Jump to content


Photo

Does anybody know the laws regarding collection of Texas native plants?


  • Please log in to reply
6 replies to this topic

#1 Betta132

Betta132
  • NANFA Guest
  • San Gabriel drainage area

Posted 17 July 2015 - 11:24 PM

I think I'd like to collect a few species of plants, namely something like the water lilies I've seen around here. I can't find anything on plant collection, though, and I'm not even certain exactly what kind of plant I'm looking at. 

So, basically, I don't know what I'm doing aside from how to move a plant without killing it. Where can I go to learn what I'm doing?



#2 Matt DeLaVega

Matt DeLaVega
  • Board of Directors
  • Ohio

Posted 18 July 2015 - 07:09 AM

A lot of the people here who are really good with aquatic plants are also members of their local aquarium club. I imagine you could learn a lot by attending some meetings and getting to know some of the plant enthusiasts.


The member formerly known as Skipjack


#3 loopsnj64

loopsnj64
  • NANFA Guest

Posted 18 July 2015 - 07:43 PM

I cant really help with the law aspect of this post, but i can give some tips on how to collect plants

 

with stem plants (hornwort, anacharis etc.) just snip off a healthy stem, no pulling out of the ground required

 

Getting plants like water lilies and vallisnera is trickier, you have to carefully dig up as much of the bulb and roots as possible with minimal damage

 

transport aquatic plants without any soil in individual water-filled (halfway), buckets separated by species, and when in the pond/aquarium watch carefully for things like parasites and insect hitchhikers (though the latter can be beneficial),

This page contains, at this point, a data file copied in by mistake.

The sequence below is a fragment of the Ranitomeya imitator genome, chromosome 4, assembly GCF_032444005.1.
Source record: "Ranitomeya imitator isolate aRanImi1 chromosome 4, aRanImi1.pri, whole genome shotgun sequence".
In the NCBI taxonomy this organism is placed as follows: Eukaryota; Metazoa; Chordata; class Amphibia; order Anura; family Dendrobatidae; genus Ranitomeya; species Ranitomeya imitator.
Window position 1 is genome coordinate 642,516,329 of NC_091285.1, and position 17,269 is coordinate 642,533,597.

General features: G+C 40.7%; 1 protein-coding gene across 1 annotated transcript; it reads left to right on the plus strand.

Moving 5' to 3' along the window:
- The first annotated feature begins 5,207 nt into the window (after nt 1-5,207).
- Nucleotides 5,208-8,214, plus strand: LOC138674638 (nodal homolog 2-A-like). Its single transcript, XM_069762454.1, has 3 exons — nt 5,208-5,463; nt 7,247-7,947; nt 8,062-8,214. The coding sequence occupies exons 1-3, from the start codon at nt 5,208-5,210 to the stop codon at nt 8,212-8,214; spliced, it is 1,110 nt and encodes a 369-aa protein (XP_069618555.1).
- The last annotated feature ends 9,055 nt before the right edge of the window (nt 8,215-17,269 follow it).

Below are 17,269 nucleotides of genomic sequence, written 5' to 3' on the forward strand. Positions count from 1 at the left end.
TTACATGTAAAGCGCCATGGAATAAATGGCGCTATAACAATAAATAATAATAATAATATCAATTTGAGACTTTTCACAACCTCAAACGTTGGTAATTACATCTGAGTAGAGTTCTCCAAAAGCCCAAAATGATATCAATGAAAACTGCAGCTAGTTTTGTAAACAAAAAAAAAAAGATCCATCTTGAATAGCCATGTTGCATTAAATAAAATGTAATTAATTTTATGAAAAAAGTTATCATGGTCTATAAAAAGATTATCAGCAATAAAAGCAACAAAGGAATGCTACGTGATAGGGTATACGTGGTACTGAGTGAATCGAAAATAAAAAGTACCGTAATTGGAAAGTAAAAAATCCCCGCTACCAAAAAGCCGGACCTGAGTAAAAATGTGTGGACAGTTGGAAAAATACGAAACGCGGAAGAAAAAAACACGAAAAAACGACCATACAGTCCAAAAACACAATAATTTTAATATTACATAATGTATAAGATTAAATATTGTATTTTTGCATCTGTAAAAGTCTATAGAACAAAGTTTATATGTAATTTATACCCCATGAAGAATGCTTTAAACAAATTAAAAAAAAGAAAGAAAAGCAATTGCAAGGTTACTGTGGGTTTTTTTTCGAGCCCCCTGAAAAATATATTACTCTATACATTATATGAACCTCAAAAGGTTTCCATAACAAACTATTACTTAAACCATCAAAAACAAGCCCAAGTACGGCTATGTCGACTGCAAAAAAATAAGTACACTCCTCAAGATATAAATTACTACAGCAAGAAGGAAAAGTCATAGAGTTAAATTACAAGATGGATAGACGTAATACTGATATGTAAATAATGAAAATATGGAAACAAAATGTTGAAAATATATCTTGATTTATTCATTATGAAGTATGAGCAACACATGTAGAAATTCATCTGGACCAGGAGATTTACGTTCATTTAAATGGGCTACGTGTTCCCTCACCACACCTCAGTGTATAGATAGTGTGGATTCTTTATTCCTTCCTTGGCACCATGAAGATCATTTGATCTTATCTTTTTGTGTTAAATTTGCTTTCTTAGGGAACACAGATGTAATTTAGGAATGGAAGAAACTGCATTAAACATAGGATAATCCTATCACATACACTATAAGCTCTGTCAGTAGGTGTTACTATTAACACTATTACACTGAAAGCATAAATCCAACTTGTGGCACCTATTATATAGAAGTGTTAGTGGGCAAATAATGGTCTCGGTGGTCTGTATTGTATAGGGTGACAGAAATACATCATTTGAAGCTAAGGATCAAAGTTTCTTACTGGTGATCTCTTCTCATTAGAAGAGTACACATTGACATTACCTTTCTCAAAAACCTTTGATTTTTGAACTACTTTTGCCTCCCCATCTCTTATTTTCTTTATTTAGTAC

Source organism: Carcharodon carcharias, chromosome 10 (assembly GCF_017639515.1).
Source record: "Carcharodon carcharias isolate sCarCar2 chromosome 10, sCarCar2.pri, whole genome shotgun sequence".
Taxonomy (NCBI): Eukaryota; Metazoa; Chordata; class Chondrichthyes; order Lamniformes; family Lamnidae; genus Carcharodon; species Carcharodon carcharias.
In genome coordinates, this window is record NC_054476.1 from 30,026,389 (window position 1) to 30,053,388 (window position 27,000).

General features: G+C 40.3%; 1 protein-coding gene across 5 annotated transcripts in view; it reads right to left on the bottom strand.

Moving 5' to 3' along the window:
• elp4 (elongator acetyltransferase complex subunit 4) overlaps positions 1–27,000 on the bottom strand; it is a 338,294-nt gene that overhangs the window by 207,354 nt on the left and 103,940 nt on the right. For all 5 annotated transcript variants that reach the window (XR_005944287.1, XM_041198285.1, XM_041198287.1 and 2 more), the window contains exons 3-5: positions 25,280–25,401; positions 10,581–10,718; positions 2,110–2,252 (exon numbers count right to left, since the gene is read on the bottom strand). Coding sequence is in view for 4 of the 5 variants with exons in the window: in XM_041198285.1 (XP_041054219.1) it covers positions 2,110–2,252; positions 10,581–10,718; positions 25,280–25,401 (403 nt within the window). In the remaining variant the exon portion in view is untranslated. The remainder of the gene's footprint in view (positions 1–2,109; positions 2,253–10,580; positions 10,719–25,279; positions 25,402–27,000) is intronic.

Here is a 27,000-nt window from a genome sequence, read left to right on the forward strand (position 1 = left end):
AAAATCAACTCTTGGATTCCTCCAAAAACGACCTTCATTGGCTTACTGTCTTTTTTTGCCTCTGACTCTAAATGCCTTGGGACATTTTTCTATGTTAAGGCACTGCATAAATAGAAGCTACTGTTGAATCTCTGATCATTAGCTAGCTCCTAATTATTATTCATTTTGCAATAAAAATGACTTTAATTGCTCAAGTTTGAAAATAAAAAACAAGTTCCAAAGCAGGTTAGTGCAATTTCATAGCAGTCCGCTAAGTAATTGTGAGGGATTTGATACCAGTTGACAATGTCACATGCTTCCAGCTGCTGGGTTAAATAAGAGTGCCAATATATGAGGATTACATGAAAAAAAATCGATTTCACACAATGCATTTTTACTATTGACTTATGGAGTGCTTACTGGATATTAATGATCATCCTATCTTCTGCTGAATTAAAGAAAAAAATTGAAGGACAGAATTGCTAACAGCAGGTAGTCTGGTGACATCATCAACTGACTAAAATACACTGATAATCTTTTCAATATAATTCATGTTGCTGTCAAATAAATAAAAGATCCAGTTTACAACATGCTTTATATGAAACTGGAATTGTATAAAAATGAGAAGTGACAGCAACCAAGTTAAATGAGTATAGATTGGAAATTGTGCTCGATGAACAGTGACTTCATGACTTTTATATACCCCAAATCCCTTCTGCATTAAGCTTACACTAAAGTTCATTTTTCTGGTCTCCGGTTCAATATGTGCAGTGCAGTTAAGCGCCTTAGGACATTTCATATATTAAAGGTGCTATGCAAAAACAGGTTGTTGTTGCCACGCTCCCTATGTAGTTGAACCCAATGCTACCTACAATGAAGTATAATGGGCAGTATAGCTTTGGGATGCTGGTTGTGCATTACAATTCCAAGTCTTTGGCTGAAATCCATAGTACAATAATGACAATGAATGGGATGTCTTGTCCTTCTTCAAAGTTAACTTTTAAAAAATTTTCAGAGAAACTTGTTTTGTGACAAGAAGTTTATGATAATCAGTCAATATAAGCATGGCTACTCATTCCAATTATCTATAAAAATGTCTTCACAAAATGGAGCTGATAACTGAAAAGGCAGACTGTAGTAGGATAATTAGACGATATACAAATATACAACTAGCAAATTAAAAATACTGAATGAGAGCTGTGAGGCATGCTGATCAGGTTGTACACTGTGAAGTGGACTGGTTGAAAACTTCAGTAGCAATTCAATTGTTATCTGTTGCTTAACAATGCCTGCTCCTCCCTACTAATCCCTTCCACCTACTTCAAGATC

really though getting water lilies from a pond or lake is a tricky, long process that i have never delved into, mainly because most of our local lilies are the invasive and less then attractive Nuphar species


"All good things must come to an end, but bad things think thats rather dull, so they stick around long after their natural end has come"

-From an art book I read


#4 Mrfipp

Mrfipp
  • NANFA Member
  • Runaway Bay, Texas

Posted 21 July 2015 - 06:38 AM

I don't think there are any legal concerns with plant collection in Texas. This document looks to agree. Collection laws are loose on fish here as well, but you will need to check your source if you use a lake, as any lake listed to have zebra mussels you can't take any water from. No live wells, no cooler, nothing. That info is available at the tpwd website.


http://www.gctts.org...antsofTexas.pdf

http://tpwd.texas.go...Fresh&browse=Go

There's something fishy about this place...


#5 Betta132

Betta132
  • NANFA Guest
  • San Gabriel drainage area

Posted 21 July 2015 - 11:13 AM

Great, thanks! 

I wouldn't take water from a zebra mussel lake if someone paid me to do it. For one thing, I do NOT need zebra mussels in any of my tanks, no matter how pretty they are. For another, those things don't need yet another way to go places. 



#6 don212

don212
  • NANFA Member

Posted 22 July 2015 - 12:59 PM

in fl plants come under dept of ag and are much tougher than fish



#7 Mrfipp

Mrfipp
  • NANFA Member
  • Runaway Bay, Texas

Posted 22 July 2015 - 03:12 PM

There's more laws here preventing possession of invasive and nuisance species than on possession of natives to my knowledge. Really if you find privately owned water here, most collection laws are null and void, minus federal protections of course.

Anyhow, there's plenty of online resources from the tpwd and the agricultural department clarifying rules. There's also very good resources from the universities here if people are interested for identifying and growing native plants and encouraging habitats for native animals if you have a few acres. There's not a shortage of land in Texas.

Here's another list of laws regarding aquatic life in Texas.

http://www.statutes....W/htm/PW.66.htm

There's something fishy about this place...





0 user(s) are reading this topic

0 members, 0 guests, 0 anonymous users